Pre Con

Pre Con: History Repeats at AAFS

American Academy of Forensic Sciences (AAFS) 2013 Annual Meeting, scheduled for Feb. 18–23 at the Marriott Wardman Park Hotel in Washington, D.C.

The event is AAFS’s 65th Anniversary Meeting, and a special celebration is in the works – beyond the usual premier industry conference. In 2012, 3,900 forensic scientists, researchers, medical experts, and government agents met in Atlanta to discuss new findings in the world of forensic sciences. “Year to year,” said Sondra Doolittle, AAFS’s meetings and events manager, “there are [forensic] experts around the world that take an interest in things – it could be on any subject – and we usually see [those ideas] show up in our meeting and educational content.”


Every year, Doolittle and her team have more than one meeting to deal with. “The National Association of Medical Examiners come and host their interim meeting within our meeting,” Doolittle said. In fact, AAFS has more than 200 affiliate organizations that will host scientific programs under its Annual Meeting. Some groups, such as the American Society of Forensic Odontology, hold their own annual conference within AAFS’s. “We have anywhere from regional associations to other national associations that meet under our umbrella,” Doolittle said, “because they know their people are going to be there.”

With so many meetings within one conference, organizers “always [have] a space issue,” Doolittle said. “Now we’re trying to fit well over 359 sessions into the space. We’re fortunate enough that we’re not seeing a decline in attendance, but with that comes more groups. It’s just trying to fit the big puzzle together so everyone gets what they want.”

But in 2013 the puzzle is even bigger, with more than 4,500 attendees expected. “D.C. is always a big draw for us, because we have more government employees in the D.C. area,” Doolittle said. “We get a lot of Secret Service, FBI, those types of attendees that are local.”

The Annual Meeting also includes an industry exhibition showcasing hundreds of forensic products and services. “Although we were in D.C. in 2008,” Doolittle said, “facilities change, meeting spaces change, so we never have the same puzzle every year.”


In order to commemorate the 65th Anniversary Meeting, the 2013 Annual Meeting will have a special, historical twist. Delegates will have the opportunity to travel through time, by unearthing and investigating landmark moments in the history of forensic investigations. “Our president [wanted to include] some of the historical anniversary events,” Doolittle said, “so he picked a few to highlight, like the assassination of JFK – 2013 will be the 50th anniversary of that – and the sinking of the Titanic.”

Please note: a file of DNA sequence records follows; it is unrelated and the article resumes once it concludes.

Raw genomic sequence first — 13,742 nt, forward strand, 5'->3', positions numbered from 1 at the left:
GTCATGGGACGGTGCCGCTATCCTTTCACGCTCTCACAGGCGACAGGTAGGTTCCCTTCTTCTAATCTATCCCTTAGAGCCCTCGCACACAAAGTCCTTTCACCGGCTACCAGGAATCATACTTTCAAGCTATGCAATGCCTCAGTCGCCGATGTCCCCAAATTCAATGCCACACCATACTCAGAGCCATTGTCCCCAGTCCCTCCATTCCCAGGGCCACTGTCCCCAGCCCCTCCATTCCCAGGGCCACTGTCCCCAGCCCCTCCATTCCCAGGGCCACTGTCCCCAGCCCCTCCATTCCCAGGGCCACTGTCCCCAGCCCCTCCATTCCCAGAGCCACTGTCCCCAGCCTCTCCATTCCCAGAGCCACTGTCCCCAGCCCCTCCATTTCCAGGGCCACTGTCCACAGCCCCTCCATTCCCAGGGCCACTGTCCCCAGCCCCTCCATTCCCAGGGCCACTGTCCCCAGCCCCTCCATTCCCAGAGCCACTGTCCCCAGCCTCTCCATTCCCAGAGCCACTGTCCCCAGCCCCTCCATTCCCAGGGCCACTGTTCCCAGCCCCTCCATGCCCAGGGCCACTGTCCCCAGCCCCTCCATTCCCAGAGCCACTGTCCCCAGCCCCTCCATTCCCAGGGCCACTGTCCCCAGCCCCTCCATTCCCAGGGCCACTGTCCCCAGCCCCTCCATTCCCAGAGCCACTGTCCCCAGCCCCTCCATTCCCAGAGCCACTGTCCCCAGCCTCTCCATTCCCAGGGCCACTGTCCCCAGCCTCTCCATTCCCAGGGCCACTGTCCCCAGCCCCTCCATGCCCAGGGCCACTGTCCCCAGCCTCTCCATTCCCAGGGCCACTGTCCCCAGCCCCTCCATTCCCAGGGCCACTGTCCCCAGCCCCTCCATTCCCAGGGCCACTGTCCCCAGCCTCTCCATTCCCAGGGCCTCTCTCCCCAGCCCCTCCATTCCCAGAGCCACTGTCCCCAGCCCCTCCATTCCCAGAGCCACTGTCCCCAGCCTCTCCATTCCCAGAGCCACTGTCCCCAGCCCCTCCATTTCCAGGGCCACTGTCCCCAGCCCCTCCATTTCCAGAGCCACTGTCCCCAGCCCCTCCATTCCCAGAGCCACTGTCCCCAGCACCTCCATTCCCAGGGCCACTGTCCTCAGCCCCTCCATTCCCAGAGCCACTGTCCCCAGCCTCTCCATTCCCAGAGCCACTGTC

The sessions highlighting these historical anniversaries will be a kind of “last word of the investigation of these events,” Doolittle said, where forensic experts will offer final conclusions, theorizing and discussing their findings with attendees. “It’s interesting from the forensics standpoint,” Doolittle said. “You’ll see viewpoints that just in a historical perspective you would never think of.” One workshop will be an interpretive bus tour tracking John Wilkes Booth’s movements in and around Washington, D.C., the day he assassinated Abraham Lincoln. “I’m anticipating it’ll be one of our most popular sessions.”

The theme for 2013’s meeting is “The Forensic Sciences: Founded on Observation and Experience, Improved by Education and Research,” which was chosen by AAFS’s 2012–2013 president. Each year, the president is nominated by the general membership at the Annual Meeting, and he or she decides on the next year’s theme. “Our program committee will try to gear the program towards that [theme],” Doolittle said, “but we’re not limiting them, because science changes so much and technology is evolving so quickly. We’re still expanding knowledge about new technology and techniques in forensic sciences.”

Convene’s Pre-Con/Post-Con series asks meeting planners about their challenges and how they intend to address them (Pre-Con), and then circles back around after the meeting has occurred (Post-Con) to see how well they worked out.

Sarah Beauchamp

Sarah Beauchamp was formerly assistant editor of Convene.